(Uriel Sanchez / For RedEye )
After a significant part of an outside, on-campus exhibit celebrating undocumented students and alumni was found vandalized last week, the University of Illinois at Chicago community is in full-response mode --working to not only repair the damage, but also to show the vandals and others that discrimination against undocumented individuals will not be tolerated at UIC.
The "I Define Myself: Undocumented and Unafraid" portrait project first opened at the Jane Addams Hull-House Museum in July featuring large-scale portraits of eight individuals who have "come out" as undocumented.
After traveling from the Hull-House to the UIC Latino Cultural Center, the third iteration of the exhibit was installed outside of the Gender & Sexuality Center on the walls of the Behavioral Sciences Building.
Only a few days after the GSC-sponsored an event featuring exhibit participants who shared their stories about identifying as both undocumented and queer, a student patroller walking the campus at 2 a.m. last Friday noticed people sprinting from the building.
As they were running, they dropped something--two portraits from the exhibit that had been torn off from where they had been bolted to the concrete. An interpretive panel explaining the purpose of the exhibit also was stolen.
"It's really hard when something like this happens, because it really disrupts everything that you're trying to do," said GSC director Megan Carney, who said she first found out about the incident from UIC Campus Police and has been in discussions with students and the administration about how to respond to it.
The GSC released an email statement on Monday saying the vandalism would not deter the work of the center to "raise visibility around the complex issues for and the multiple identities of people who are undocumented."
Carney said many of the people she has spoken with have expressed shock that something like this would happen at UIC.
"None of us want to be naïve about the world we live in--but you get a sense of the community you are in and you start to make assumptions about where you are," Carney said. "When you're on a campus, especially, you think ‘Oh, this is an environment for the exchange of ideas, and free expression, and multiple identities,' so I think a lot of people are feeling really thrown off."
One undocumented UIC student, Uriel Sanchez, said that although he was angry and disappointed after finding out what had happened to the portraits, he wasn't surprised.
The 22-year-old biological sciences major said he thinks part of what contributed to the incident was the university's insufficient response to a similar incident two months ago, when an undocumented rally poster outside of the Latino Cultural Center was vandalized with the words "[Bleeping] illegals."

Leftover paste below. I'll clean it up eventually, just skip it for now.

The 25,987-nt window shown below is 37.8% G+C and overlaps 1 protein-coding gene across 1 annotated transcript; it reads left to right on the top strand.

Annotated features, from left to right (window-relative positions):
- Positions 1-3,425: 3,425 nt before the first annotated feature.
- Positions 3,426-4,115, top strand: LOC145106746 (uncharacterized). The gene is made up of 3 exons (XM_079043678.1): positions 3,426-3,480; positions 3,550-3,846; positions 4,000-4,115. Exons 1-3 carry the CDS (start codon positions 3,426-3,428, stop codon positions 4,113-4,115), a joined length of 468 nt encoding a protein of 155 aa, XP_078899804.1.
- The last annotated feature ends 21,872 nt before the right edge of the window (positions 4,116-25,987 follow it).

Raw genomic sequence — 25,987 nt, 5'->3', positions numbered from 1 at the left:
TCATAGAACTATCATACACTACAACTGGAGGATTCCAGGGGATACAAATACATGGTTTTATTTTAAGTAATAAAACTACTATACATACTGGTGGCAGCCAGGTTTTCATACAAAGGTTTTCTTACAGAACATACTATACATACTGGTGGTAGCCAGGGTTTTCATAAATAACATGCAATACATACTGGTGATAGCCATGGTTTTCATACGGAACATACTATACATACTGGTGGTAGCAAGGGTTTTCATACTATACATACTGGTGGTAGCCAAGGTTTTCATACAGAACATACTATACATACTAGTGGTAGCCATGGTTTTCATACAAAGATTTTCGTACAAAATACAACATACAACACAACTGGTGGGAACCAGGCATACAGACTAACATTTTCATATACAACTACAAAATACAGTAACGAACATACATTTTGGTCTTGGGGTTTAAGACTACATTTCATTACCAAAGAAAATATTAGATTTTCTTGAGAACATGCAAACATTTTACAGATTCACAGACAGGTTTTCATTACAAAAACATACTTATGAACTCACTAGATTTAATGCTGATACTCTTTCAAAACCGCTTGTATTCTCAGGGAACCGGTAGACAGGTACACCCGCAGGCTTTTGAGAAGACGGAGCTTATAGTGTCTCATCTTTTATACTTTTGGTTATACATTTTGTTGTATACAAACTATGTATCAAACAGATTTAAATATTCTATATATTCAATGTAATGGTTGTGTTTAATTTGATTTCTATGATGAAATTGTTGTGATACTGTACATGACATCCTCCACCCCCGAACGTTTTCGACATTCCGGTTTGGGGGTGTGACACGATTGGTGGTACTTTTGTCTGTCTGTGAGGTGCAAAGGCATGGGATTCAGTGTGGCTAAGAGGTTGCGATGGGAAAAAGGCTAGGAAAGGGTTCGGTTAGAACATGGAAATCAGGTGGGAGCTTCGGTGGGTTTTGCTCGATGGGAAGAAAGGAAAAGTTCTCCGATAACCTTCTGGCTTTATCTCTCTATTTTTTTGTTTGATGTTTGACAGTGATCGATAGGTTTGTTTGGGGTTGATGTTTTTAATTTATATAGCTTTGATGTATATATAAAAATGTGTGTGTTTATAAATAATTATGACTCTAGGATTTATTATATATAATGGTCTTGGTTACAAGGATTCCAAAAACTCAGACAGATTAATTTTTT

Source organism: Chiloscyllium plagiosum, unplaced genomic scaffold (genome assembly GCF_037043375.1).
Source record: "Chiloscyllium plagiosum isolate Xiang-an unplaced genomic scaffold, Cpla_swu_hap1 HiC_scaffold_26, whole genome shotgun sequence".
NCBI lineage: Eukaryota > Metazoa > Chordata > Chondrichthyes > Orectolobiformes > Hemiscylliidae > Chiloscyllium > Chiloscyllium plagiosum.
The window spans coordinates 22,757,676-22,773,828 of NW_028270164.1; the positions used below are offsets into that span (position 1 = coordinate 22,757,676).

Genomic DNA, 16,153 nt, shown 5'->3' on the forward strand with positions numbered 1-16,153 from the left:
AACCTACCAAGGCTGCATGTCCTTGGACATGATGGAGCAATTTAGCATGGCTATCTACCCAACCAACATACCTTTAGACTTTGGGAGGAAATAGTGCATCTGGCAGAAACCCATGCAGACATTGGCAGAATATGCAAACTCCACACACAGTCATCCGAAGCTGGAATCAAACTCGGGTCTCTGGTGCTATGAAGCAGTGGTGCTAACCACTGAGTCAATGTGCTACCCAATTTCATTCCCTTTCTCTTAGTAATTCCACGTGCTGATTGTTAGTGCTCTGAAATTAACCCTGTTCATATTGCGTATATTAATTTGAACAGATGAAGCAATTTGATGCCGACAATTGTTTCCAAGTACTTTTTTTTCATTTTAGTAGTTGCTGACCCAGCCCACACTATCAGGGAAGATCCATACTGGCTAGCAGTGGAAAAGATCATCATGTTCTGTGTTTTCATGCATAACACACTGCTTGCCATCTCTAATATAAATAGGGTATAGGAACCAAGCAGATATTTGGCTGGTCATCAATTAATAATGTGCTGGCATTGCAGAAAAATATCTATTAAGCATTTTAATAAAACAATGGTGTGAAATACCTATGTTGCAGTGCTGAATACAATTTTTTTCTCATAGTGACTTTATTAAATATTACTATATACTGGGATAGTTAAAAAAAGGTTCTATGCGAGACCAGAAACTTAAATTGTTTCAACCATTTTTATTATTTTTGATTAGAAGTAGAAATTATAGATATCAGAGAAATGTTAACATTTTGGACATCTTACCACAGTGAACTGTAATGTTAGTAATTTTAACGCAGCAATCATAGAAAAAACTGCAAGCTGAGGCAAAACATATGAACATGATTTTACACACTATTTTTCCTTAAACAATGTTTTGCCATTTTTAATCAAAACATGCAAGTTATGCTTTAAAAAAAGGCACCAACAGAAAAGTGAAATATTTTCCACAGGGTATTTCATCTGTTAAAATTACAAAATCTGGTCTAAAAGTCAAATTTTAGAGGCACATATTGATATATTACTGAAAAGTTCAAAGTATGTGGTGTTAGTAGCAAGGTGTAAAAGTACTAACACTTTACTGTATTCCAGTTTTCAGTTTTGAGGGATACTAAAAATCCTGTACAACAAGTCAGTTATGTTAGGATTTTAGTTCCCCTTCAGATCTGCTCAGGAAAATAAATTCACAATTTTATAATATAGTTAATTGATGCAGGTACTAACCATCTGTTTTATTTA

Although the university sent out an e-mail a month later acknowledging the vandalism and reminding the UIC community about its non-discrimination policy, Sanchez doesn't think the response went far enough.
"I don't think [the e-mail] directly targeted whoever wrote that on the poster," Sanchez said. "It was good, but it felt a little bit too late, so that's why I wasn't surprised when I heard about this second incident."
"The shocking part was that somebody, in the middle of the night, when it's cold and wet outside, would go out of the way to rip off the two portraits, which are heavy-duty laminated."
Although the campus police have been involved since the vandalism was first discovered--according to university spokesman Bill Burton, the police are investigating the incident as an act of criminal destruction of property--it is unlikely the police will be able to catch the perpetrators since there are no surveillance cameras in the area around the exhibit.
In the week since the vandalism was discovered, the GSC has been hard at work with university officials to repair and remount the torn portraits and organize an event Tuesday to reintroduce the exhibit.
UIC Chancellor Paula-Allen Meares released a statement Thursday inviting the UIC community to attend the event, where students, faculty and staff will have an opportunity to discuss the "senseless act of vandalism" that "left some in [the UIC community] feeling personally attacked and marginalized."
"The destruction of property--of art--was real," Allen-Meares wrote in the statement. "What we cannot know is whether it was also symbolic. It may have been random; the vandals left no message and have not yet been identified. But the pain inflicted on the artists, the portrait subjects, the sponsors and other supporters of the exhibit's message of hope and strength is real."
Carney hopes the event will serve as a thoughtful response that will show to both the vandals and others that the incident has not shaken UIC's mission to stand behind its immigrant.
"Since then, I've been thinking about all of the anti-immigration rhetoric that's been happening since the bombings in Boston," Carney said. "It really touched a deep nerve for me about how important it is for us to come in support of what we believe in, and stand up and advocate for what we think is right, because people can use things to turn ideas around really quickly.
"I think that's what I've been really focused on this week: How do we create a really thoughtful response that demonstrates, ‘No, we don't accept this at UIC.' "
Tuesday's reintroduction of the exhibit takes place 12:30 to 1:30 p.m. outside of UIC's Behavioral Sciences Building at the Vernon Park entrance.
Erin Vogel is a RedEye special contributor.
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